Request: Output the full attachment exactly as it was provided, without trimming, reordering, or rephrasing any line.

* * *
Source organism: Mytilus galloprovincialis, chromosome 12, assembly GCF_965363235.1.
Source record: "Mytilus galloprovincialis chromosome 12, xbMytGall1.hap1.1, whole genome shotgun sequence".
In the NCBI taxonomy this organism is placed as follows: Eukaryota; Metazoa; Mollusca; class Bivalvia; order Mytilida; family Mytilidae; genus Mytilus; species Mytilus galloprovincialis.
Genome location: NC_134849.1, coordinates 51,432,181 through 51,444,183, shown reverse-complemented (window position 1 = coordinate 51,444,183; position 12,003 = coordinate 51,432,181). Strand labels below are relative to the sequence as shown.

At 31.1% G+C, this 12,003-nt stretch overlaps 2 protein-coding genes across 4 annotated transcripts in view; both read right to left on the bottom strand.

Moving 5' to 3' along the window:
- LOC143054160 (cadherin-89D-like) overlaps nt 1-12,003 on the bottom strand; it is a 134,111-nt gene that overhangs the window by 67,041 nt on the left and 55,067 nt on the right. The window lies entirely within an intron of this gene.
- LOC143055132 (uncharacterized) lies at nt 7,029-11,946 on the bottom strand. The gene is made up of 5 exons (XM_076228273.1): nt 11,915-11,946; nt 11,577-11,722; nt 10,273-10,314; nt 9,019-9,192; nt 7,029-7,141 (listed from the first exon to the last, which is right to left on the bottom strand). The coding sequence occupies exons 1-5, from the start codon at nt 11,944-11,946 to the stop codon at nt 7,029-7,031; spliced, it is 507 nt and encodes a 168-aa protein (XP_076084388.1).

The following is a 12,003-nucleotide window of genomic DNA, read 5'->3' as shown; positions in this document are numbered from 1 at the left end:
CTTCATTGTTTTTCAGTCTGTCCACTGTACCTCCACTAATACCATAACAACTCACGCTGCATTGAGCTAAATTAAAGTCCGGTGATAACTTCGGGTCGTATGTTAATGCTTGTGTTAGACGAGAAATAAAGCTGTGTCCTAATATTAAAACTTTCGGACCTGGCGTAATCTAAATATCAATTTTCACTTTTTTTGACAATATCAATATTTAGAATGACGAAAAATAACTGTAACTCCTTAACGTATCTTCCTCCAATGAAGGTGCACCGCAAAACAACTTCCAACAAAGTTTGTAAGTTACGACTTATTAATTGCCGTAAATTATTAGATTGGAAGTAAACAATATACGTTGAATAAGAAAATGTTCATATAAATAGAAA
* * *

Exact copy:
Source organism: Mytilus galloprovincialis, chromosome 12, assembly GCF_965363235.1.
Source record: "Mytilus galloprovincialis chromosome 12, xbMytGall1.hap1.1, whole genome shotgun sequence".
In the NCBI taxonomy this organism is placed as follows: Eukaryota; Metazoa; Mollusca; class Bivalvia; order Mytilida; family Mytilidae; genus Mytilus; species Mytilus galloprovincialis.
Genome location: NC_134849.1, coordinates 51,432,181 through 51,444,183, shown reverse-complemented (window position 1 = coordinate 51,444,183; position 12,003 = coordinate 51,432,181). Strand labels below are relative to the sequence as shown.

At 31.1% G+C, this 12,003-nt stretch overlaps 2 protein-coding genes across 4 annotated transcripts in view; both read right to left on the bottom strand.

Moving 5' to 3' along the window:
- LOC143054160 (cadherin-89D-like) overlaps nt 1-12,003 on the bottom strand; it is a 134,111-nt gene that overhangs the window by 67,041 nt on the left and 55,067 nt on the right. The window lies entirely within an intron of this gene.
- LOC143055132 (uncharacterized) lies at nt 7,029-11,946 on the bottom strand. The gene is made up of 5 exons (XM_076228273.1): nt 11,915-11,946; nt 11,577-11,722; nt 10,273-10,314; nt 9,019-9,192; nt 7,029-7,141 (listed from the first exon to the last, which is right to left on the bottom strand). The coding sequence occupies exons 1-5, from the start codon at nt 11,944-11,946 to the stop codon at nt 7,029-7,031; spliced, it is 507 nt and encodes a 168-aa protein (XP_076084388.1).

The following is a 12,003-nucleotide window of genomic DNA, read 5'->3' as shown; positions in this document are numbered from 1 at the left end:
CTTCATTGTTTTTCAGTCTGTCCACTGTACCTCCACTAATACCATAACAACTCACGCTGCATTGAGCTAAATTAAAGTCCGGTGATAACTTCGGGTCGTATGTTAATGCTTGTGTTAGACGAGAAATAAAGCTGTGTCCTAATATTAAAACTTTCGGACCTGGCGTAATCTAAATATCAATTTTCACTTTTTTTGACAATATCAATATTTAGAATGACGAAAAATAACTGTAACTCCTTAACGTATCTTCCTCCAATGAAGGTGCACCGCAAAACAACTTCCAACAAAGTTTGTAAGTTACGACTTATTAATTGCCGTAAATTATTAGATTGGAAGTAAACAATATACGTTGAATAAGAAAATGTTCATATAAATAGAAA